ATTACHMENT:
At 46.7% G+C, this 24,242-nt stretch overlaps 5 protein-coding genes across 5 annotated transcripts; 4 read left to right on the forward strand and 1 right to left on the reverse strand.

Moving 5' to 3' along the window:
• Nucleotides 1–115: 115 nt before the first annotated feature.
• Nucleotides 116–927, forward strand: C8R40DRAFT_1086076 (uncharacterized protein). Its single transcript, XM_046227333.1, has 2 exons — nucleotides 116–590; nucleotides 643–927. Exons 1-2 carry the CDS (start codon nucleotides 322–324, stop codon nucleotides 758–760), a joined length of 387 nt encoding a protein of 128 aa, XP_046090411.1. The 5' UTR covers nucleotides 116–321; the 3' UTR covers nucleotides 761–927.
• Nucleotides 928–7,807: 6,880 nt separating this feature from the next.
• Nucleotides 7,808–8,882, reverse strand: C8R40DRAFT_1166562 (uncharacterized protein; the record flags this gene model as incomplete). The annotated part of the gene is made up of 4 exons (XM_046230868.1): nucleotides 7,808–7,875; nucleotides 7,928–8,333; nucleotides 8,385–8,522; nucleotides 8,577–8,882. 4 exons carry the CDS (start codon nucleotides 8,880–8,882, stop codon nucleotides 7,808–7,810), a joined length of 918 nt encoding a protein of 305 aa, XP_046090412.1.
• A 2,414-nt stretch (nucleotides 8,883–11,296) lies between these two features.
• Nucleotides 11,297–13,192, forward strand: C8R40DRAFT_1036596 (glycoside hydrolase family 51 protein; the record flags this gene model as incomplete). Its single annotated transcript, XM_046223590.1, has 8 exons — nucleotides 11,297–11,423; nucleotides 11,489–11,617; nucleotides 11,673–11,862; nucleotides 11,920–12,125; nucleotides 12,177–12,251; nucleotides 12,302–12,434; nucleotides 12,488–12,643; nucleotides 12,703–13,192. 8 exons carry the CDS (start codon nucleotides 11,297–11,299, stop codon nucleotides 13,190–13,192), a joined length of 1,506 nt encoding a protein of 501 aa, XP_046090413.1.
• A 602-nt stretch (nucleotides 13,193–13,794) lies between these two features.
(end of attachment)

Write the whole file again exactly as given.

At 46.7% G+C, this 24,242-nt stretch overlaps 5 protein-coding genes across 5 annotated transcripts; 4 read left to right on the forward strand and 1 right to left on the reverse strand.

Moving 5' to 3' along the window:
• Nucleotides 1–115: 115 nt before the first annotated feature.
• Nucleotides 116–927, forward strand: C8R40DRAFT_1086076 (uncharacterized protein). Its single transcript, XM_046227333.1, has 2 exons — nucleotides 116–590; nucleotides 643–927. Exons 1-2 carry the CDS (start codon nucleotides 322–324, stop codon nucleotides 758–760), a joined length of 387 nt encoding a protein of 128 aa, XP_046090411.1. The 5' UTR covers nucleotides 116–321; the 3' UTR covers nucleotides 761–927.
• Nucleotides 928–7,807: 6,880 nt separating this feature from the next.
• Nucleotides 7,808–8,882, reverse strand: C8R40DRAFT_1166562 (uncharacterized protein; the record flags this gene model as incomplete). The annotated part of the gene is made up of 4 exons (XM_046230868.1): nucleotides 7,808–7,875; nucleotides 7,928–8,333; nucleotides 8,385–8,522; nucleotides 8,577–8,882. 4 exons carry the CDS (start codon nucleotides 8,880–8,882, stop codon nucleotides 7,808–7,810), a joined length of 918 nt encoding a protein of 305 aa, XP_046090412.1.
• A 2,414-nt stretch (nucleotides 8,883–11,296) lies between these two features.
• Nucleotides 11,297–13,192, forward strand: C8R40DRAFT_1036596 (glycoside hydrolase family 51 protein; the record flags this gene model as incomplete). Its single annotated transcript, XM_046223590.1, has 8 exons — nucleotides 11,297–11,423; nucleotides 11,489–11,617; nucleotides 11,673–11,862; nucleotides 11,920–12,125; nucleotides 12,177–12,251; nucleotides 12,302–12,434; nucleotides 12,488–12,643; nucleotides 12,703–13,192. 8 exons carry the CDS (start codon nucleotides 11,297–11,299, stop codon nucleotides 13,190–13,192), a joined length of 1,506 nt encoding a protein of 501 aa, XP_046090413.1.
• A 602-nt stretch (nucleotides 13,193–13,794) lies between these two features.